SANTA FE – Local governments from Roswell to Santa Fe are being swept away in the “economic tsunami” of the coronavirus pandemic and may fall back on the state for financial aid, a leading state legislator warned Monday.
Sen. John Arthur Smith, chairman of the lead state budget-writing committee, said gross receipt taxes on sales and services that support municipal and county governments are drying up, as cities such as Santa Fe reel from the collapse of the state’s tourism sector.
At the same time, he says the U.S. government has limited the options for states to funnel federal recovery dollars toward local governments.
“Given its own financial crisis, New Mexico state government will be hard-pressed to find the resources to help,” Smith wrote in a committee newsletter. “But it must.”
He suggests the state can address its own likely budget hole by sweeping money from idle accounts, delaying construction projects, suspending pay raises and shifting the way it pays for some services.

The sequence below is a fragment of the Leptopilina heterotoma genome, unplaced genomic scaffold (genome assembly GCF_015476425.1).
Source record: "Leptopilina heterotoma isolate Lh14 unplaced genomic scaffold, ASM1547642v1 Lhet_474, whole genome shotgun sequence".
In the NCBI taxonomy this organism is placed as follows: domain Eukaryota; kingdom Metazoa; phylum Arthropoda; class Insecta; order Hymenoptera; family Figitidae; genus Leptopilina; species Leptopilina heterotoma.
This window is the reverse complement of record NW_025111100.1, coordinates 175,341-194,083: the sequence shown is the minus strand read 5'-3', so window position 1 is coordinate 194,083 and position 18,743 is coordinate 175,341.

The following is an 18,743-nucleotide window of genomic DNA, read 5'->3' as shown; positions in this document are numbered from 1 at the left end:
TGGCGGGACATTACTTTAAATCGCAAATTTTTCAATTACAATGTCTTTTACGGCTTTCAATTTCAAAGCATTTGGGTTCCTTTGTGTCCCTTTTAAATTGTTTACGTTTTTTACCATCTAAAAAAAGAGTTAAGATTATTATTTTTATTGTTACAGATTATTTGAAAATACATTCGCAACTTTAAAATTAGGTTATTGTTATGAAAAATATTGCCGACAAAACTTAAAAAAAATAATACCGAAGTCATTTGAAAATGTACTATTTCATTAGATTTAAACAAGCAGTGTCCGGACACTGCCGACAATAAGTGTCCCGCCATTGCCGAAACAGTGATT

The Legislature is gathering June 18 for a special session to rewrite the general fund budget and conserve spending during the fiscal year starting July 1. Smith lost the June 2 Democratic primary to run for re-election, but still will oversee state Senate budget negotiations during the special session.
In other budget matters, financial analysts are warning that the trust fund that underwrites New Mexico unemployment benefits could be depleted by October if spending continues at the current rate.
The fund’s balance fell from $458 million in mid-March to $322 in mid-May as the state’s unemployment rate surged past 11%, according to staff at the nonpartisan Legislative Finance Committee.
The unemployment insurance trust fund is sustained by contributions from employers. The federal government offers loans to depleted unemployment funds at zero interest to sustain benefit payments.